Russian navy ready to use force against Somali pirates
Pirates target easy prey – big cargo ships owned by European companies. In just three days a Dutch, a Turkish and a German vessel have been captured off the Somali coast.
The owners of the Dutch vessel are thought to be negotiating a ransom for its nine crew members, among which there are four Russians. Media reports say the pirates are demanding $US 1.1 million.
Meanwhile, the pirates have threatened to kill the crew if they are attacked. They were angered when French troops used force to release the crew of a luxury liner captured last month. Some pirates were killed while some were imprisoned.
According to the UN at least two dozen ships have been hijacked off Somalia this year. This has triggered an international response. The UN Security Council has unanimously authorized foreign warships to enter Somali waters and take on the pirates.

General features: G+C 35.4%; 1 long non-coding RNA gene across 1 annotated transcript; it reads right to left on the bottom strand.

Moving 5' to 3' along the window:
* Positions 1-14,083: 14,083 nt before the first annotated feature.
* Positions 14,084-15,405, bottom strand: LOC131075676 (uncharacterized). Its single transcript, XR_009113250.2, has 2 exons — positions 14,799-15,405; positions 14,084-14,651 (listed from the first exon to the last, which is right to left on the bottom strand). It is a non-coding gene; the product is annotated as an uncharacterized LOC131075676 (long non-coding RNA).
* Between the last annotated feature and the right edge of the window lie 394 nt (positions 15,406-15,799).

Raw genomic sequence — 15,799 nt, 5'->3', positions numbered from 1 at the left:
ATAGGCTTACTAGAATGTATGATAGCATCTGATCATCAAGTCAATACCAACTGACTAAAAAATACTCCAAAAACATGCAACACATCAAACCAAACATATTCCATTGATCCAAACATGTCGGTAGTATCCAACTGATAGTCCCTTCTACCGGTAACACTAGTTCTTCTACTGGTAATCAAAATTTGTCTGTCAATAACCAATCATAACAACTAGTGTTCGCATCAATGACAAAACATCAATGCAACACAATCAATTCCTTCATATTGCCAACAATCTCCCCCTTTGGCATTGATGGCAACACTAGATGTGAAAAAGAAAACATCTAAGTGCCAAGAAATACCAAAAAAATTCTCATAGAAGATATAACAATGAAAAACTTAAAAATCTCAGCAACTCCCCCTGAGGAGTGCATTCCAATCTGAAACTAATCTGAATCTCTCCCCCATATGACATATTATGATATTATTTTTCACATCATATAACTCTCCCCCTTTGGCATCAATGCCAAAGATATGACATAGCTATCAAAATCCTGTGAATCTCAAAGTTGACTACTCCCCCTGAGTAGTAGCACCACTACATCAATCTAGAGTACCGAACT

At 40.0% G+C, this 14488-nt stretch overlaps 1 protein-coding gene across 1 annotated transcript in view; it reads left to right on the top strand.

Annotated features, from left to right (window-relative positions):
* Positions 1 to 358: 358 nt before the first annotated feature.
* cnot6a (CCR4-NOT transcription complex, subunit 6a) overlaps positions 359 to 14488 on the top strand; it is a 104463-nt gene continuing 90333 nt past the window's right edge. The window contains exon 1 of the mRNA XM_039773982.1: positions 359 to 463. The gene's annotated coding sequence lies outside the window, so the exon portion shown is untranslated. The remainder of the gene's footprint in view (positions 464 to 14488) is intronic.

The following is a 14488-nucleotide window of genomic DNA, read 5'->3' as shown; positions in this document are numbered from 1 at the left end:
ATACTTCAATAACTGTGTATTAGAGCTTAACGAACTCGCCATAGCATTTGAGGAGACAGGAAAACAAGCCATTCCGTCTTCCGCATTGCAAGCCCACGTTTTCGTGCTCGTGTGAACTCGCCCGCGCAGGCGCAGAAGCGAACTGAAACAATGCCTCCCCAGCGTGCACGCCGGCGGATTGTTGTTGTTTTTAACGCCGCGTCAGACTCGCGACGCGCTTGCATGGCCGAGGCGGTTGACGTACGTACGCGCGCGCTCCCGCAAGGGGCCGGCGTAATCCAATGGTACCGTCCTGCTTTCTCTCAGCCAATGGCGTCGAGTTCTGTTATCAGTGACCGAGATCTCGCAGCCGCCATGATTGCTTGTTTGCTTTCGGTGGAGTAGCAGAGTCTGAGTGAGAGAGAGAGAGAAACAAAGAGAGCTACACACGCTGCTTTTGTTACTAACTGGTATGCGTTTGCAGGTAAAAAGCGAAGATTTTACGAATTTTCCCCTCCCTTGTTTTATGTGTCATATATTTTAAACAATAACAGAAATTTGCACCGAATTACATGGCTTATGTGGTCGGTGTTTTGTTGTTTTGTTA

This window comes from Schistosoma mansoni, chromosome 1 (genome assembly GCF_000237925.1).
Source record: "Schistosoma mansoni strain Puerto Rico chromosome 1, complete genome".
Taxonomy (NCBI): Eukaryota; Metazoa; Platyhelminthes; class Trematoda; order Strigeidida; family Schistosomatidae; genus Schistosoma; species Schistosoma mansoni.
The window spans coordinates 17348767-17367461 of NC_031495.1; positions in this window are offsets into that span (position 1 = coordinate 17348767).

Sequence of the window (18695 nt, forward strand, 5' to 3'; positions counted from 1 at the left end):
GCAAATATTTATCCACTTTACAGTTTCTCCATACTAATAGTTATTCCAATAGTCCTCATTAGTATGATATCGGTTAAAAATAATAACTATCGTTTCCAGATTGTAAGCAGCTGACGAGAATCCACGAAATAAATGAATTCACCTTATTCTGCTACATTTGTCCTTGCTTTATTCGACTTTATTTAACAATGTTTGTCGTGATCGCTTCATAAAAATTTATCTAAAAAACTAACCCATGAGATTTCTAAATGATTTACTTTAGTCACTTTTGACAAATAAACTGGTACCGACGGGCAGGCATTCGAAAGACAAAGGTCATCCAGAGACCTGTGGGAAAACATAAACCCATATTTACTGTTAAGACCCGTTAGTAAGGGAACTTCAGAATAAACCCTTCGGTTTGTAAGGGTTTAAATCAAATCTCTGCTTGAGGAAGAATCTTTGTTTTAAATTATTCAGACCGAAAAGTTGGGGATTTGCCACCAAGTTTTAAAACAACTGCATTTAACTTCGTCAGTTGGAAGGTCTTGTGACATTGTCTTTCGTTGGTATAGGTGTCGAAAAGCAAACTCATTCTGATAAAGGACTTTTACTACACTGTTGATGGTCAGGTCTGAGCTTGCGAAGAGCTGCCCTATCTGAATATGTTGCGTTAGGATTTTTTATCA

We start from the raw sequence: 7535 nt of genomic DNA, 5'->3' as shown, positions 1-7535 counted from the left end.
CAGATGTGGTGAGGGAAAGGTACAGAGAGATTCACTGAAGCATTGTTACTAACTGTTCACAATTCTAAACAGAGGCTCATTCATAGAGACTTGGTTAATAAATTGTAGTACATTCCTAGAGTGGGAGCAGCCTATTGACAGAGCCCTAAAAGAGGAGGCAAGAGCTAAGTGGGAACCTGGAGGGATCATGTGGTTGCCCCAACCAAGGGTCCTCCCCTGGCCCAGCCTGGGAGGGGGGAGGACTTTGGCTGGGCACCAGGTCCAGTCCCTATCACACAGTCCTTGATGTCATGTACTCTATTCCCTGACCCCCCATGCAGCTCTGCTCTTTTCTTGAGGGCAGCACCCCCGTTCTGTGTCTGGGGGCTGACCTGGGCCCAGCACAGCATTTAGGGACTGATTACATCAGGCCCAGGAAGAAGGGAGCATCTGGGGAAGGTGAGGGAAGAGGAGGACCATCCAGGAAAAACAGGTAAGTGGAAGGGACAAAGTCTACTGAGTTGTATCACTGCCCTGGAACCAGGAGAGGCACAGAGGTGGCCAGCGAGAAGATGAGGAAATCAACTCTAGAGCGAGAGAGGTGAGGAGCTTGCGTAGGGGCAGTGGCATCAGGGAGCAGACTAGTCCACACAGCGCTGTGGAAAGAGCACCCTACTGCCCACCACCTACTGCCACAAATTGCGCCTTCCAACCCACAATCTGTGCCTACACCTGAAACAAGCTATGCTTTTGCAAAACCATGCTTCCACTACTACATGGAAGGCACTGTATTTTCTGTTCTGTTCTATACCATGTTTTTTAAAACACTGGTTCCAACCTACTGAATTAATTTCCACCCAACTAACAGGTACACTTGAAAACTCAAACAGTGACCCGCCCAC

The UN response followed a request from Somali officials who asked for military help. The country says that one of the main obstacles to fighting piracy is that ship owners are often willing to pay the ransom.
Russia says it would prefer to find a peaceful solution, while its navy assures that it is ready to intervene.
In February 2008, Russian sailors were released for a reported ransom of $US 700,000. They spent two months in captivity. But as the pirates increase their appetites and are getting more impatient for money there is a new urgency in finding more efficient measures to fight them.